But imagine a scenario where DC decides to adapt “For the Man Who Has Everything,” or “Whatever Happened to the Man of Tomorrow?” Now, this is directly comparable to the discussion as it existed before I brought up Alan Moore. Now, you guys are arguing that it’s well within Moore’s rights to scrub his name from movies he doesn’t like. But what about these other guys who aren’t getting proper credit? What happens if Moore says he doesn’t want his name listed for a Superman movie involving these elements? What I’m saying is, it’s a dangerous precedent. And he’s been doing that, literally that, saying that if he has no input he doesn’t want to be associated, simply because he believes anyone watching those movies won’t understand that they don’t literally represent his comic book material, which to my mind is patently ridiculous because he’s been the most consistently reprinted comic book creator of the past thirty years, and subsequently the top-selling comic book creator of the past thirty years. The Watchmen movie didn’t hurt this status, Before Watchmen didn’t hurt this status, and Doomsday Clock is not likely to hurt this status. He’s been granted bulletproof status in an industry where this is rarely the case, which is the whole reason he zealously guards his intellectual property (or tries to), but gets it anyway because his status keeps his books in print and selling like hotcakes…And he’s almost completely alone in that regard. Even Miller, his closest competitor, has slipped from that status, and only maintains relevance now by recent attempts to reconcile with fans with new works. Moore doesn’t need to do that. A small slice of the current comic book readership has a clue what Alan Moore’s new material is, but for all intents and purposes he doesn’t exist now except through his classic material and the occasional additions to League of Extraordinary Gentlemen. Even Jerusalem went relatively unnoticed in the greater publishing community.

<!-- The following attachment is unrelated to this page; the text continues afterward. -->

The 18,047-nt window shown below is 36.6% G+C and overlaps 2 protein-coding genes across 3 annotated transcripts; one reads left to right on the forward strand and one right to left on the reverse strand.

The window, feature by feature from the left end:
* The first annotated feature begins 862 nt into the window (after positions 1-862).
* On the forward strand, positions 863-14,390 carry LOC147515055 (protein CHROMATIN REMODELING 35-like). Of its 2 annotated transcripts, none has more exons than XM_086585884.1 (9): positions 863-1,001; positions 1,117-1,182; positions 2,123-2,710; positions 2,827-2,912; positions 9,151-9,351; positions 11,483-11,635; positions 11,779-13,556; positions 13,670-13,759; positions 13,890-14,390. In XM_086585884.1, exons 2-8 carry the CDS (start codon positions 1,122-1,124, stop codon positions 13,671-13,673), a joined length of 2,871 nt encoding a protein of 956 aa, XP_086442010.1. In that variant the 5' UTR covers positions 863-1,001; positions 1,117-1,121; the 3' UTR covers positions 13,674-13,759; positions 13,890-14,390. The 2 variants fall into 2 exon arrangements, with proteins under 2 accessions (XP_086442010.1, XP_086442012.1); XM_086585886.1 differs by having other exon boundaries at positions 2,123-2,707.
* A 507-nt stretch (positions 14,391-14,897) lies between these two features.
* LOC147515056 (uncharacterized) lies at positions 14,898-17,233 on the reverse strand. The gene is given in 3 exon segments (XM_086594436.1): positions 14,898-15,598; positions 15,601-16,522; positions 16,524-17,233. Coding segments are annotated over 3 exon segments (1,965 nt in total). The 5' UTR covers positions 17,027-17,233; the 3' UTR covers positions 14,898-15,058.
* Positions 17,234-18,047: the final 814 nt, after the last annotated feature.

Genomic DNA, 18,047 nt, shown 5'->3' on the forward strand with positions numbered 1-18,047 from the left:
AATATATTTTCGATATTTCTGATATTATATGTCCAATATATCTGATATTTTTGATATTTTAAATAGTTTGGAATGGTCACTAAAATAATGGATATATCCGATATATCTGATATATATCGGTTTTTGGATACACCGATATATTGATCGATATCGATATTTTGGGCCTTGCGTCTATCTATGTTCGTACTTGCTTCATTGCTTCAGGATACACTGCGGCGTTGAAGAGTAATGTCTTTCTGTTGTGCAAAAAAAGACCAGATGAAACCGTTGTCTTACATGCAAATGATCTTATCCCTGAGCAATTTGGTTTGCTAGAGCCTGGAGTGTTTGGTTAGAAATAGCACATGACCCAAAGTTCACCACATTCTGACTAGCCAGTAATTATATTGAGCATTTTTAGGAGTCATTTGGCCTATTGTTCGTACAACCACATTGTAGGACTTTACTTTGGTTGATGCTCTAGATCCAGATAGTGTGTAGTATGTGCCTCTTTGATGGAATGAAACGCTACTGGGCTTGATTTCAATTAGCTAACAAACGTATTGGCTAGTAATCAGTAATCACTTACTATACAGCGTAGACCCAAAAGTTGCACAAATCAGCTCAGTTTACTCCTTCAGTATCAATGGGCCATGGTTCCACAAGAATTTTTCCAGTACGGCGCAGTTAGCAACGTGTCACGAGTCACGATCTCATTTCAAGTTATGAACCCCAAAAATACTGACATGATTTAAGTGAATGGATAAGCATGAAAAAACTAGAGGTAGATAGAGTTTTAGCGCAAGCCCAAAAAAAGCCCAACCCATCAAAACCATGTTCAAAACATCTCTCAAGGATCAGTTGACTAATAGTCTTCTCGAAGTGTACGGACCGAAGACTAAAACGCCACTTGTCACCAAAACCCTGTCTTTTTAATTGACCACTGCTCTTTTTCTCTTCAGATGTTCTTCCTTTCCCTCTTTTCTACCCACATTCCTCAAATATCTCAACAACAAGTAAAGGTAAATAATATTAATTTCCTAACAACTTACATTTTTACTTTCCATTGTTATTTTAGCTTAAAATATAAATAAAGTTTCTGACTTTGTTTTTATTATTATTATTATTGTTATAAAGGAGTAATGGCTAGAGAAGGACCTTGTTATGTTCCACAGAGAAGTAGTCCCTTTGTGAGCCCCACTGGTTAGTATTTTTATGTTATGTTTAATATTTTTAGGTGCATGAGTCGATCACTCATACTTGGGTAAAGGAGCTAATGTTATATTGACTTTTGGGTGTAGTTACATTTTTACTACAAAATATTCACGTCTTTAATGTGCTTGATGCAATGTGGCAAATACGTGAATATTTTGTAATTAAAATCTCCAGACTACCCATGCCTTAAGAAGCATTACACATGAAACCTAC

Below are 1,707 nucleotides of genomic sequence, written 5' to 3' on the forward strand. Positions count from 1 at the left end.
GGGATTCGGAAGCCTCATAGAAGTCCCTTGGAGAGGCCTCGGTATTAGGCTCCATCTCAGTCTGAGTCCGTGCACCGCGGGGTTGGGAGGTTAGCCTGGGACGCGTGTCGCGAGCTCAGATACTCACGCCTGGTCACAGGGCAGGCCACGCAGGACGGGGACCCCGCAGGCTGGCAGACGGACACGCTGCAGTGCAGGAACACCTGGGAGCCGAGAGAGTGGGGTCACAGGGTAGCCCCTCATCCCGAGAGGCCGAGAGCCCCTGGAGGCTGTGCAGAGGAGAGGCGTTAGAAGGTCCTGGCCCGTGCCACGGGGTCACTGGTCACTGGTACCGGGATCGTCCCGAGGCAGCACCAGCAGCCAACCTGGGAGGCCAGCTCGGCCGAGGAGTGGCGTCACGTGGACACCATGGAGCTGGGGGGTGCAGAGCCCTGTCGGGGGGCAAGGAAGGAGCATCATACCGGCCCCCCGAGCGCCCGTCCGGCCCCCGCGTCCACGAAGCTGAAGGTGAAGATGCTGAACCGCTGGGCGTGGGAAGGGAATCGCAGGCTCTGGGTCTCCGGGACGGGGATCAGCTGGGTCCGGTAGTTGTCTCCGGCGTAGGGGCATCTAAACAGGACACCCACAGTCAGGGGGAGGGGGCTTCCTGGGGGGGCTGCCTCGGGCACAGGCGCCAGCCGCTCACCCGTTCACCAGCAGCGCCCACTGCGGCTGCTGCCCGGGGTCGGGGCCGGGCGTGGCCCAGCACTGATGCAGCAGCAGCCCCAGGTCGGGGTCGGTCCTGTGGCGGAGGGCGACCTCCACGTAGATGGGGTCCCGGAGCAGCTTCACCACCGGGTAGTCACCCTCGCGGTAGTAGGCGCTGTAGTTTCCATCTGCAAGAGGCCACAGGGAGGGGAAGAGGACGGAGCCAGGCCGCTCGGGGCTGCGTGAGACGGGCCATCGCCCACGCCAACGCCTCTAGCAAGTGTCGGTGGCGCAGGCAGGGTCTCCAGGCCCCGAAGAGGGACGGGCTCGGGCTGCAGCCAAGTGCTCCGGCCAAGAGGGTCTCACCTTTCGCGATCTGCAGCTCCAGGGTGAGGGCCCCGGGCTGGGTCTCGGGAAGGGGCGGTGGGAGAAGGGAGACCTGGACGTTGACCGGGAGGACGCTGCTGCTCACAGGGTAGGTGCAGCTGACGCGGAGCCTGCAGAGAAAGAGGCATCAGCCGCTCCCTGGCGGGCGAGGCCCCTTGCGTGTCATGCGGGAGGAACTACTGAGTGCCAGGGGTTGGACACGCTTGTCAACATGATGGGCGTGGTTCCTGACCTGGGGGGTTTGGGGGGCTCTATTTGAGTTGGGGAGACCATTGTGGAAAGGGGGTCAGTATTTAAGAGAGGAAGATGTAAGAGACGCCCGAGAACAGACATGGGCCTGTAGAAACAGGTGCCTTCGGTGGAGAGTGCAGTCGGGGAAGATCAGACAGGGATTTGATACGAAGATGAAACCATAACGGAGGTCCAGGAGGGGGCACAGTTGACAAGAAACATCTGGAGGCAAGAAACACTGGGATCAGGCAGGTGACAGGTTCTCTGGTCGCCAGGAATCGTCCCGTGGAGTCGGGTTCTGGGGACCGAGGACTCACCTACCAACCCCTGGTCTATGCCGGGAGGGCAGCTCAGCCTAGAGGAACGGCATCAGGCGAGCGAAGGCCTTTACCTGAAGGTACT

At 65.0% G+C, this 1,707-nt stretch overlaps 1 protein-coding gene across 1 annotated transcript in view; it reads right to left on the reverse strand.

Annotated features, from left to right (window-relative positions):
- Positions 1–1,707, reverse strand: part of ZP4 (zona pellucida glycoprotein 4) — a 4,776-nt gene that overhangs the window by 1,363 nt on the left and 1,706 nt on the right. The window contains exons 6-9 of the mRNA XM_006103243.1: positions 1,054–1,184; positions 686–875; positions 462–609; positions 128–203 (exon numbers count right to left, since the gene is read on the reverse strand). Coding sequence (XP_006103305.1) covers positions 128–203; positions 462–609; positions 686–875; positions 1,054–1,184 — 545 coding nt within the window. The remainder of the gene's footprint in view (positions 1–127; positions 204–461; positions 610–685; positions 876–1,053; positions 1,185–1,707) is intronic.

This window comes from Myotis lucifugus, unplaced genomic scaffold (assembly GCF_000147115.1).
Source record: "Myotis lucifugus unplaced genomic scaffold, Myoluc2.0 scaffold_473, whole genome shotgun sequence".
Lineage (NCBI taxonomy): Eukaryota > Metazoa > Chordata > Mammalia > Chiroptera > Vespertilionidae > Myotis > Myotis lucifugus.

So yeah, I think he owes it to all the much smaller people around him to stop fighting the movies. Now, especially, as there doesn’t seem to be any kind of demand for further adaptations of his work. They can no longer “hurt” him. And all he can do is be a champion for other people. He’s got the loudest voice in comics. It would be nice to use it productively.


#5091

I simply don’t buy there’s any link between Moore’s behaviour and the willingness (or otherwise) of filmmakers to credit comics creators for their work.

Without that, there’s no argument against what Moore is doing.


#5092

As I just said in another thread, I don’t think I’m going to be able to properly convince you (or anyone else) about my viewpoint. So I don’t suppose there’s much reason to continue debating it.


#5093

Nothing is my point.

The comic adaptation world is pretty huge now. Marvel have made 18 movies without his work, Fox a load more, maybe 30 adaptations just of big two properties since Watchmen came out (and one direct to DVD Killing Joke cartoon). Then you add in the Image stuff optioned, 5 Millar films so far, 3 Robert Kirkman TV shows, Fraction and DeConnick’s production company lining up projects for a host of people.

If Moore insists on his name in there or insists on it out it won’t make a blind bit of difference.

Fans seem overly obsessed with Moore’s stance because it kind of goes against everyone’s main instincts to get credit and money but it’s one man’s quirk and too small a part to change the world. None of his films have even done that well, I’m sure Black Panther made more than all of them combined.


#5094

This looks like its going to be a lot of fun.


#5095

I don’t think they’ve used anything derived from the Ultimates since series 1, but that credit is still there.

And it’s not even exclusive to Alan Moore., as the existence of the Alan Smithee movie credit bears out.


#5096

That looks like tons of fun. Ghost looks pretty cool too.

I think they’ve judged this well as a nice standalone palate-cleanser after Infinity War.